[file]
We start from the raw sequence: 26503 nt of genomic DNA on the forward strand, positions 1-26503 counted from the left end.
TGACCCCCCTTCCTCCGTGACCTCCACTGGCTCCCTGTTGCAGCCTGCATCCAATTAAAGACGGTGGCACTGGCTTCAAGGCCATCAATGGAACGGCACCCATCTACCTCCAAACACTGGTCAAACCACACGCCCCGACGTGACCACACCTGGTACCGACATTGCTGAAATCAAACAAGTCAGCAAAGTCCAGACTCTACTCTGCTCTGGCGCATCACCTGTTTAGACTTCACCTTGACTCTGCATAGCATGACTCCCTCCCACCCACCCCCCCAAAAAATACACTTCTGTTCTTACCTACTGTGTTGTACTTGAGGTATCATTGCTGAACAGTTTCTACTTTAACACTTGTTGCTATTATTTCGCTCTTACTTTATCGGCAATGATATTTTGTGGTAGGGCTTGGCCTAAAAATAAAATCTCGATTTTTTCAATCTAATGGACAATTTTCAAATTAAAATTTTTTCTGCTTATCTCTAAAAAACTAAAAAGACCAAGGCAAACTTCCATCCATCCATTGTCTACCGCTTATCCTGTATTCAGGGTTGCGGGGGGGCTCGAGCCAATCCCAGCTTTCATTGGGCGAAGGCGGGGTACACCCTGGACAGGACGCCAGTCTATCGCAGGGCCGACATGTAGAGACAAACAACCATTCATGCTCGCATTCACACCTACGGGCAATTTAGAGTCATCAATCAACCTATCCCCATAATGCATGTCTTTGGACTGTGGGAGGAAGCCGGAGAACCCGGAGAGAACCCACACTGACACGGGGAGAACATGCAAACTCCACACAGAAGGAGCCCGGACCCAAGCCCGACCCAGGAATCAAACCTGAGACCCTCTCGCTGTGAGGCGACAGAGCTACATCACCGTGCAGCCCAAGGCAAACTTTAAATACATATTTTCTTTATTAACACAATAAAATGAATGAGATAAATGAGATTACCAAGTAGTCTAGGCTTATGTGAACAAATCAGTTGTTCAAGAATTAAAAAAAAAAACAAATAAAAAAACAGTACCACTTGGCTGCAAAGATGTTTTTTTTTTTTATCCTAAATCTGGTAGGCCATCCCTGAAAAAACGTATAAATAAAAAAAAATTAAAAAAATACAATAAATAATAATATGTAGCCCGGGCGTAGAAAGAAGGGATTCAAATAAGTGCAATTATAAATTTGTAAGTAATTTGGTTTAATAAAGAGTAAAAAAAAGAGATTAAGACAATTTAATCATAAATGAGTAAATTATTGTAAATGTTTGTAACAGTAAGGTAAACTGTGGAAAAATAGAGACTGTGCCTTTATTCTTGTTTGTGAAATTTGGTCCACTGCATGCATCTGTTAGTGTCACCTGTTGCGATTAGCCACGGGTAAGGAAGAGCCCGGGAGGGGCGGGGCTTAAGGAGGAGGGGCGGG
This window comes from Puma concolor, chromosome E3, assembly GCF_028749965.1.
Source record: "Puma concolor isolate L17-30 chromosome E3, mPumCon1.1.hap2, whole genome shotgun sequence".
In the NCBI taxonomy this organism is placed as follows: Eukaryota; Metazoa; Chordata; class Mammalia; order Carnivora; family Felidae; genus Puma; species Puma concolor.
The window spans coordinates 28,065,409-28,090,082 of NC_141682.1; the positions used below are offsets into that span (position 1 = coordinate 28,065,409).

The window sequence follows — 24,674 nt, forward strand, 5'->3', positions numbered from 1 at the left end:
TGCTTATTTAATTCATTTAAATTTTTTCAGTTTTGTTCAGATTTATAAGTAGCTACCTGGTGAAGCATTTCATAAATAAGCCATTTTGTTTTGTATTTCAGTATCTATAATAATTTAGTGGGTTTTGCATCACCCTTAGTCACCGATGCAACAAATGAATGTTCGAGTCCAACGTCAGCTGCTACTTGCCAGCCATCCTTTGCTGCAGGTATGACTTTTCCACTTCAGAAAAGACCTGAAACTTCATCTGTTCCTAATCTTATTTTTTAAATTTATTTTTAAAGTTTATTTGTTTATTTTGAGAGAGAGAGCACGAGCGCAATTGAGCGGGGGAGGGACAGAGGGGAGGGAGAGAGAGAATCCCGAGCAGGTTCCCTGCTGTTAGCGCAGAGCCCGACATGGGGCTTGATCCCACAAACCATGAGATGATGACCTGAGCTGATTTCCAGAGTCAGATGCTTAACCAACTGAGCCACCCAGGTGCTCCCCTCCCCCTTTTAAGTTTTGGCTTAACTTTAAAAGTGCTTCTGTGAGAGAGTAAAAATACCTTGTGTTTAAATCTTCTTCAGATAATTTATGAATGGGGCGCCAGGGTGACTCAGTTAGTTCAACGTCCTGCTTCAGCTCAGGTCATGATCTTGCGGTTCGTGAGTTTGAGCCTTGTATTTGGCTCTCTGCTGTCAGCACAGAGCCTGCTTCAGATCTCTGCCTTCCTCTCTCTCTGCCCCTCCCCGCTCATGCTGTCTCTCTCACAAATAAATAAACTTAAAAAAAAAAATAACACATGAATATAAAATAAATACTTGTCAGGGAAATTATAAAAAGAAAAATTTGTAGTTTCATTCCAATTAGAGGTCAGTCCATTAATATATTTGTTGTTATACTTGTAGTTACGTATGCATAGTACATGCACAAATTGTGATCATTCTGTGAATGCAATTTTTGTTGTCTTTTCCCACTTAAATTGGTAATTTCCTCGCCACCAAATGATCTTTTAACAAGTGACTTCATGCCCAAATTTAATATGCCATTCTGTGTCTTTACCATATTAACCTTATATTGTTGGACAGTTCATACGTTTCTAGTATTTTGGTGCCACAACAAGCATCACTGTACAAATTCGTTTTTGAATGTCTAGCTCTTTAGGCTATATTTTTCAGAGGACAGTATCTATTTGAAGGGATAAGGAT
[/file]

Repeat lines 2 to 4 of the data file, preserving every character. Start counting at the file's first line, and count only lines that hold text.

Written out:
TGACCCCCCTTCCTCCGTGACCTCCACTGGCTCCCTGTTGCAGCCTGCATCCAATTAAAGACGGTGGCACTGGCTTCAAGGCCATCAATGGAACGGCACCCATCTACCTCCAAACACTGGTCAAACCACACGCCCCGACGTGACCACACCTGGTACCGACATTGCTGAAATCAAACAAGTCAGCAAAGTCCAGACTCTACTCTGCTCTGGCGCATCACCTGTTTAGACTTCACCTTGACTCTGCATAGCATGACTCCCTCCCACCCACCCCCCCAAAAAATACACTTCTGTTCTTACCTACTGTGTTGTACTTGAGGTATCATTGCTGAACAGTTTCTACTTTAACACTTGTTGCTATTATTTCGCTCTTACTTTATCGGCAATGATATTTTGTGGTAGGGCTTGGCCTAAAAATAAAATCTCGATTTTTTCAATCTAATGGACAATTTTCAAATTAAAATTTTTTCTGCTTATCTCTAAAAAACTAAAAAGACCAAGGCAAACTTCCATCCATCCATTGTCTACCGCTTATCCTGTATTCAGGGTTGCGGGGGGGCTCGAGCCAATCCCAGCTTTCATTGGGCGAAGGCGGGGTACACCCTGGACAGGACGCCAGTCTATCGCAGGGCCGACATGTAGAGACAAACAACCATTCATGCTCGCATTCACACCTACGGGCAATTTAGAGTCATCAATCAACCTATCCCCATAATGCATGTCTTTGGACTGTGGGAGGAAGCCGGAGAACCCGGAGAGAACCCACACTGACACGGGGAGAACATGCAAACTCCACACAGAAGGAGCCCGGACCCAAGCCCGACCCAGGAATCAAACCTGAGACCCTCTCGCTGTGAGGCGACAGAGCTACATCACCGTGCAGCCCAAGGCAAACTTTAAATACATATTTTCTTTATTAACACAATAAAATGAATGAGATAAATGAGATTACCAAGTAGTCTAGGCTTATGTGAACAAATCAGTTGTTCAAGAATTAAAAAAAAAAACAAATAAAAAAACAGTACCACTTGGCTGCAAAGATGTTTTTTTTTTTTATCCTAAATCTGGTAGGCCATCCCTGAAAAAACGTATAAATAAAAAAAAATTAAAAAAATACAATAAATAATAATATGTAGCCCGGGCGTAGAAAGAAGGGATTCAAATAAGTGCAATTATAAATTTGTAAGTAATTTGGTTTAATAAAGAGTAAAAAAAAGAGATTAAGACAATTTAATCATAAATGAGTAAATTATTGTAAATGTTTGTAACAGTAAGGTAAACTGTGGAAAAATAGAGACTGTGCCTTTATTCTTGTTTGTGAAATTTGGTCCACTGCATGCATCTGTTAGTGTCACCTGTTGCGATTAGCCACGGGTAAGGAAGAGCCCGGGAGGGGCGGGGCTTAAGGAGGAGGGGCGGG
This window comes from Puma concolor, chromosome E3, assembly GCF_028749965.1.
Source record: "Puma concolor isolate L17-30 chromosome E3, mPumCon1.1.hap2, whole genome shotgun sequence".